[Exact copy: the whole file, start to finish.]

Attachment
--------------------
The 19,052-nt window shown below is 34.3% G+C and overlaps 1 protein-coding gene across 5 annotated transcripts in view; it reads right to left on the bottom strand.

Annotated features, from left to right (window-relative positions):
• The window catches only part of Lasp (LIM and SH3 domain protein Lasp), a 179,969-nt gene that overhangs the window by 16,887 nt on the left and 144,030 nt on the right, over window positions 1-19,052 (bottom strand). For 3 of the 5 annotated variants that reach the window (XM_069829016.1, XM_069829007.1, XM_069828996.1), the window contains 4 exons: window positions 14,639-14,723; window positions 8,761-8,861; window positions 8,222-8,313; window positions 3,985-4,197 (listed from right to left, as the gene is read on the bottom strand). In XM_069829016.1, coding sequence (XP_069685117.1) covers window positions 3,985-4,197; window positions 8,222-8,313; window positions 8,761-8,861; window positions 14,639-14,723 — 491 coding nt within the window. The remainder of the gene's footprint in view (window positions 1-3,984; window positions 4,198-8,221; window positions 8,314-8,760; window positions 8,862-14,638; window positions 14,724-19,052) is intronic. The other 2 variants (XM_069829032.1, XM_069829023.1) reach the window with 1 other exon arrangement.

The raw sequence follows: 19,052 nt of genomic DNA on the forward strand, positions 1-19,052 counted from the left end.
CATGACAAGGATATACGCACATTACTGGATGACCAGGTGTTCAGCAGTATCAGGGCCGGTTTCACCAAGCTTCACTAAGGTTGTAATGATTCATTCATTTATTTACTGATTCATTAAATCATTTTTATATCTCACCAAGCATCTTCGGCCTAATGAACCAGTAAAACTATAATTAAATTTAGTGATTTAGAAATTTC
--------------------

The 19,052-nt window shown below is 34.3% G+C and overlaps 1 protein-coding gene across 5 annotated transcripts in view; it reads right to left on the bottom strand.

Annotated features, from left to right (window-relative positions):
• The window catches only part of Lasp (LIM and SH3 domain protein Lasp), a 179,969-nt gene that overhangs the window by 16,887 nt on the left and 144,030 nt on the right, over window positions 1-19,052 (bottom strand). For 3 of the 5 annotated variants that reach the window (XM_069829016.1, XM_069829007.1, XM_069828996.1), the window contains 4 exons: window positions 14,639-14,723; window positions 8,761-8,861; window positions 8,222-8,313; window positions 3,985-4,197 (listed from right to left, as the gene is read on the bottom strand). In XM_069829016.1, coding sequence (XP_069685117.1) covers window positions 3,985-4,197; window positions 8,222-8,313; window positions 8,761-8,861; window positions 14,639-14,723 — 491 coding nt within the window. The remainder of the gene's footprint in view (window positions 1-3,984; window positions 4,198-8,221; window positions 8,314-8,760; window positions 8,862-14,638; window positions 14,724-19,052) is intronic. The other 2 variants (XM_069829032.1, XM_069829023.1) reach the window with 1 other exon arrangement.

The raw sequence follows: 19,052 nt of genomic DNA on the forward strand, positions 1-19,052 counted from the left end.
CATGACAAGGATATACGCACATTACTGGATGACCAGGTGTTCAGCAGTATCAGGGCCGGTTTCACCAAGCTTCACTAAGGTTGTAATGATTCATTCATTTATTTACTGATTCATTAAATCATTTTTATATCTCACCAAGCATCTTCGGCCTAATGAACCAGTAAAACTATAATTAAATTTAGTGATTTAGAAATTTC